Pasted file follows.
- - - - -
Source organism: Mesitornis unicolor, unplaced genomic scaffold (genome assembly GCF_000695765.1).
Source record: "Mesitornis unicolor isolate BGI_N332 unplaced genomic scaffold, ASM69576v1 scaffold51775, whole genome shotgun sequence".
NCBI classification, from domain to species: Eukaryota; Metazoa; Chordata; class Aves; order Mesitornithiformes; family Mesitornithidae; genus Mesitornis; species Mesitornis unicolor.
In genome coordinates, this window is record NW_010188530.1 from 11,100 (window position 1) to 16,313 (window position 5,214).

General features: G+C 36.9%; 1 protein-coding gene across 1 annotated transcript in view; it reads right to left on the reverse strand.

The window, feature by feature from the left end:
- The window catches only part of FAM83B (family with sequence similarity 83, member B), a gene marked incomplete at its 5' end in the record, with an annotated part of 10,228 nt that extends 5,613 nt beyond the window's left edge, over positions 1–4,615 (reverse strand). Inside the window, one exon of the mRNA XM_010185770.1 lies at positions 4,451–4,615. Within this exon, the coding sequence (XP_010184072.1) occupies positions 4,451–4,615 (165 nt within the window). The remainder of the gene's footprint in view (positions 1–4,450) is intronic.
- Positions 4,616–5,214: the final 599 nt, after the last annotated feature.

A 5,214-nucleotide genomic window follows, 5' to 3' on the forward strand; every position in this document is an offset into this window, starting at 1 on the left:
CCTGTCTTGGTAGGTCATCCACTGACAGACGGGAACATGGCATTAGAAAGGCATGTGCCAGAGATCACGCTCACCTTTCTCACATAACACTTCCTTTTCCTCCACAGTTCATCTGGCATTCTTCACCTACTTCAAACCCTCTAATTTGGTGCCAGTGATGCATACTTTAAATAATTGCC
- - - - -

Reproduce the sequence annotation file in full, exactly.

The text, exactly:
Source organism: Mesitornis unicolor, unplaced genomic scaffold (genome assembly GCF_000695765.1).
Source record: "Mesitornis unicolor isolate BGI_N332 unplaced genomic scaffold, ASM69576v1 scaffold51775, whole genome shotgun sequence".
NCBI classification, from domain to species: Eukaryota; Metazoa; Chordata; class Aves; order Mesitornithiformes; family Mesitornithidae; genus Mesitornis; species Mesitornis unicolor.
In genome coordinates, this window is record NW_010188530.1 from 11,100 (window position 1) to 16,313 (window position 5,214).

General features: G+C 36.9%; 1 protein-coding gene across 1 annotated transcript in view; it reads right to left on the reverse strand.

The window, feature by feature from the left end:
- The window catches only part of FAM83B (family with sequence similarity 83, member B), a gene marked incomplete at its 5' end in the record, with an annotated part of 10,228 nt that extends 5,613 nt beyond the window's left edge, over positions 1–4,615 (reverse strand). Inside the window, one exon of the mRNA XM_010185770.1 lies at positions 4,451–4,615. Within this exon, the coding sequence (XP_010184072.1) occupies positions 4,451–4,615 (165 nt within the window). The remainder of the gene's footprint in view (positions 1–4,450) is intronic.
- Positions 4,616–5,214: the final 599 nt, after the last annotated feature.

A 5,214-nucleotide genomic window follows, 5' to 3' on the forward strand; every position in this document is an offset into this window, starting at 1 on the left:
CCTGTCTTGGTAGGTCATCCACTGACAGACGGGAACATGGCATTAGAAAGGCATGTGCCAGAGATCACGCTCACCTTTCTCACATAACACTTCCTTTTCCTCCACAGTTCATCTGGCATTCTTCACCTACTTCAAACCCTCTAATTTGGTGCCAGTGATGCATACTTTAAATAATTGCC